'Wedding Anniversaries 607
were assembled, when the pair might enter the room together to the music of a wedding-march on the piano.
Or the bride may with all propriety receive her guests seated in a chair which may be transformed into a floral throne, after the manner of carriages at a flower parade. A wicker chair is easily decorated. The groom would probably prefer liberty to ease, and after standing near his wife for a time would mingle with the guests.
The bride probably may no longer wear her wedding-dress, but it might be upon exhibition, or perhaps some fresh young granddaughter might, in wearing it, personate the bride of fifty years ago. With a coiffure like that in vogue at the time of the marriage, she would doubtless look quaint and pretty, and have no more hearty admirers than the aged groom and the gentle bride, to whose grandmotherly heart the sight will bring no tinge of jealousy.
Music, from a small orchestra screened by palms, would add much to the festal effect, and if such old ballads as "Ah, believe me if all these endearing young charms," "John Anderson," and others that have tender associations for the bride and groom, were played, it would add peculiar interest to the music.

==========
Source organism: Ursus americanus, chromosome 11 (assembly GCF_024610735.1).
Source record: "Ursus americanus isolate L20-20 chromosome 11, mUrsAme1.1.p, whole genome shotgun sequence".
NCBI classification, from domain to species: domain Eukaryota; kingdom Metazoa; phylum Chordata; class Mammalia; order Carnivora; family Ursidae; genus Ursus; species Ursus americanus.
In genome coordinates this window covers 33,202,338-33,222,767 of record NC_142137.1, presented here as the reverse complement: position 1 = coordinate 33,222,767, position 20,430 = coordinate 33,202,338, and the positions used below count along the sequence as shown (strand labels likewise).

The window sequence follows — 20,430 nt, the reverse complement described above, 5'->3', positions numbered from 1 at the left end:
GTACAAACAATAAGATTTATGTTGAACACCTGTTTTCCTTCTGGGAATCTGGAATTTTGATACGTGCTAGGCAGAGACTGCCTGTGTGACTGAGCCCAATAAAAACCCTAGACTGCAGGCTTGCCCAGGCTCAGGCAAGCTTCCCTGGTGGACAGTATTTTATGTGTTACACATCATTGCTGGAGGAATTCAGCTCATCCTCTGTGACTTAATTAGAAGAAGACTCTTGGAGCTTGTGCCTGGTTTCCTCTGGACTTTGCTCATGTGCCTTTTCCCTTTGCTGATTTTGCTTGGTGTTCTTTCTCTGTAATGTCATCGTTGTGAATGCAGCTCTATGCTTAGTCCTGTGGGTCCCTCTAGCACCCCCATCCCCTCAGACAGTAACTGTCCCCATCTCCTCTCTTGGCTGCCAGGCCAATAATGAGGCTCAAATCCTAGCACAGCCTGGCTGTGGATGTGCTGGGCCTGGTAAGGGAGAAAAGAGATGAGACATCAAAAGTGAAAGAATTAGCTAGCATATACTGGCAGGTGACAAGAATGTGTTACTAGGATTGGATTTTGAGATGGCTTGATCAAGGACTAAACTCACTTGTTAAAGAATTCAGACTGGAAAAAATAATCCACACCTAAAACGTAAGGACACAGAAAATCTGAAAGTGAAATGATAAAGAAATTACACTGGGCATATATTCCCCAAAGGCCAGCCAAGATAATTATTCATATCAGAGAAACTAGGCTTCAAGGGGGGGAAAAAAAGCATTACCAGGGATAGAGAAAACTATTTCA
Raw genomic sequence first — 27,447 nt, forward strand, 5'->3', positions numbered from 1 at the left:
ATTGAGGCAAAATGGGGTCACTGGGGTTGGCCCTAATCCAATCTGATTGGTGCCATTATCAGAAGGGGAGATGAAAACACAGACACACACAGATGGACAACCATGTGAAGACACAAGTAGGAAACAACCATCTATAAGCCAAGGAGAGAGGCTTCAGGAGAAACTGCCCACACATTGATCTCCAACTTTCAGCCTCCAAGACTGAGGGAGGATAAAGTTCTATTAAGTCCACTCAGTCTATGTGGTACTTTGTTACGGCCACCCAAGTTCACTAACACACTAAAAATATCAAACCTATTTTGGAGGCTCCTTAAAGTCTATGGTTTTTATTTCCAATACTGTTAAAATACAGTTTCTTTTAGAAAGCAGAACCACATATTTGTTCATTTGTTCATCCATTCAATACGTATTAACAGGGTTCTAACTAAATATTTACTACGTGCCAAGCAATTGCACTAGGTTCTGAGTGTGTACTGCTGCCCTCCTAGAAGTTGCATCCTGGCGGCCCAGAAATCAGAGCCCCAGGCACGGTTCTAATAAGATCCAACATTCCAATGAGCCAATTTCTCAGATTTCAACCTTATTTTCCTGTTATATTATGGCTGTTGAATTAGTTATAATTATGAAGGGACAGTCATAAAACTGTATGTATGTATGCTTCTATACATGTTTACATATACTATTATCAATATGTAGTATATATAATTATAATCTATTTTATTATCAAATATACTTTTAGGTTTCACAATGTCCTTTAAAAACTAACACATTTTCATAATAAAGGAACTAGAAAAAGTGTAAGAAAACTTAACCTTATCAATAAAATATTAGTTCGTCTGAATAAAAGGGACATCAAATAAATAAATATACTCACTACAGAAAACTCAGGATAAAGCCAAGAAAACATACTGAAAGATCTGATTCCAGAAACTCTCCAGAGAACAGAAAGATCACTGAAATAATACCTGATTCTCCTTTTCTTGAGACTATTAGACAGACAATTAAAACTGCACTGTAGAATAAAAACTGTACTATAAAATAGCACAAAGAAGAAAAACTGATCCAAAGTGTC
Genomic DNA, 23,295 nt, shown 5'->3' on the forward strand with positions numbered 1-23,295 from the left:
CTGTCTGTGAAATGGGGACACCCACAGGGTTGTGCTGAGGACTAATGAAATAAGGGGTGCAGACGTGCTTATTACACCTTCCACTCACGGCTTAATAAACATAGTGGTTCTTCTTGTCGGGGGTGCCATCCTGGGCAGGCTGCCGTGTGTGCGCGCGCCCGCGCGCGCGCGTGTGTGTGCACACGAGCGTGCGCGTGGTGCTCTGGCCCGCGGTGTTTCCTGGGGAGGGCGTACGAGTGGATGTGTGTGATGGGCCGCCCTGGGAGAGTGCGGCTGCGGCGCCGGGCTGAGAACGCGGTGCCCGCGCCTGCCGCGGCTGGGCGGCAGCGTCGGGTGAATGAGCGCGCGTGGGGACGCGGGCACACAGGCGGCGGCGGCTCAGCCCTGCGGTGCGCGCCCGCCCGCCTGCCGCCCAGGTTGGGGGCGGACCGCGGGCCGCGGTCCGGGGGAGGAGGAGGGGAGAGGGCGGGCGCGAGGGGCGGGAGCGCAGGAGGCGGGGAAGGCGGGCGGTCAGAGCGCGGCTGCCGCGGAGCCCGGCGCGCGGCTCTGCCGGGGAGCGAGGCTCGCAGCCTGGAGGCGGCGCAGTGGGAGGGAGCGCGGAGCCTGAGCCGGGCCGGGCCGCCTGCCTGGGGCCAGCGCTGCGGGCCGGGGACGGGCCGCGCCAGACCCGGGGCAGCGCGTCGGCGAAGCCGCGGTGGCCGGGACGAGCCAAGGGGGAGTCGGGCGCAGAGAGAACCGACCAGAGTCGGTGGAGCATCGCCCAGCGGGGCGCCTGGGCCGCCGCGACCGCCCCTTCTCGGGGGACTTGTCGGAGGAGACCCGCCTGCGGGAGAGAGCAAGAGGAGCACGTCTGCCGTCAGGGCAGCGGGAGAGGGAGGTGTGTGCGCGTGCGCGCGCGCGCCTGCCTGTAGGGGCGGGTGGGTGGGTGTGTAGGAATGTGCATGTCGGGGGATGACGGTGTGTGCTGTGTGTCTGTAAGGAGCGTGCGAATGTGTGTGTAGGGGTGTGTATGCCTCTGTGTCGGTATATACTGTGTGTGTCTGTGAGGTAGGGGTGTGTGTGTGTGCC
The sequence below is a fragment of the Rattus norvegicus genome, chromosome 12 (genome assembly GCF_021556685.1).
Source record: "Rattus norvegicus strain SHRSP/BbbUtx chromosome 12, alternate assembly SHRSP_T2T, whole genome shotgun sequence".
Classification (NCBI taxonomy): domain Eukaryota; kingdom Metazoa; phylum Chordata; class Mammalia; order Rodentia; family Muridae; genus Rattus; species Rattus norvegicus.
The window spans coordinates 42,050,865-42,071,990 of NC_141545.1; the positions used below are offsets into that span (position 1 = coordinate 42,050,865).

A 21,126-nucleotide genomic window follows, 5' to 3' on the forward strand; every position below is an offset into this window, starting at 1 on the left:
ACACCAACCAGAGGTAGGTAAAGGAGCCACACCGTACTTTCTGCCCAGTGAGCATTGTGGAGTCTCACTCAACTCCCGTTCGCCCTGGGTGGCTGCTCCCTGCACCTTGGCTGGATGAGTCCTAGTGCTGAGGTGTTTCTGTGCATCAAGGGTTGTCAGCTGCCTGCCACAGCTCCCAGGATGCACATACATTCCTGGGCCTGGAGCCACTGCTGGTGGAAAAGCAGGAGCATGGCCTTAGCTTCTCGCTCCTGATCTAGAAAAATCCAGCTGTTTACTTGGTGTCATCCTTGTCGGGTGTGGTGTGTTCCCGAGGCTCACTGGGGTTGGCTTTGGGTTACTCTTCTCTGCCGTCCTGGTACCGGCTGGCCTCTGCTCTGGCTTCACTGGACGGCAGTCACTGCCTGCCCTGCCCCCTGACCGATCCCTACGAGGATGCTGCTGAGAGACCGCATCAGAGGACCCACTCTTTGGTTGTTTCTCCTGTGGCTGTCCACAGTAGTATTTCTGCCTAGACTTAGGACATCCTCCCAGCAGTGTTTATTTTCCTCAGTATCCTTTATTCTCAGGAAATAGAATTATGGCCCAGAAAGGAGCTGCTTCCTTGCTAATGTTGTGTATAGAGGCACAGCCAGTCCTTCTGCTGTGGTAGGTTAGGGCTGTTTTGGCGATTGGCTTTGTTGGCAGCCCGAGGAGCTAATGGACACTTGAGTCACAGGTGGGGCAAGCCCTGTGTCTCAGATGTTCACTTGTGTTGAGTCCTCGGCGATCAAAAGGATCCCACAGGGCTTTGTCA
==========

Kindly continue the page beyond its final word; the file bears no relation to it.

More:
On such an occasion the heart of every guest worthy to be present should echo Tiny Tim's famous toast, " God bless us, every one!" At the close, all might join in singing "Auld Lang Syne."
A recent celebration of a fiftieth wedding anniversary was given as a lawn-party. The carriages and carryalls that met the guests at the station to convey them to the house were distinguished from other equipages in that each driver's whip was tied with a bow of orange satin ribbon. The aged couple were seated side by side upon wicker chairs, which had been decked as before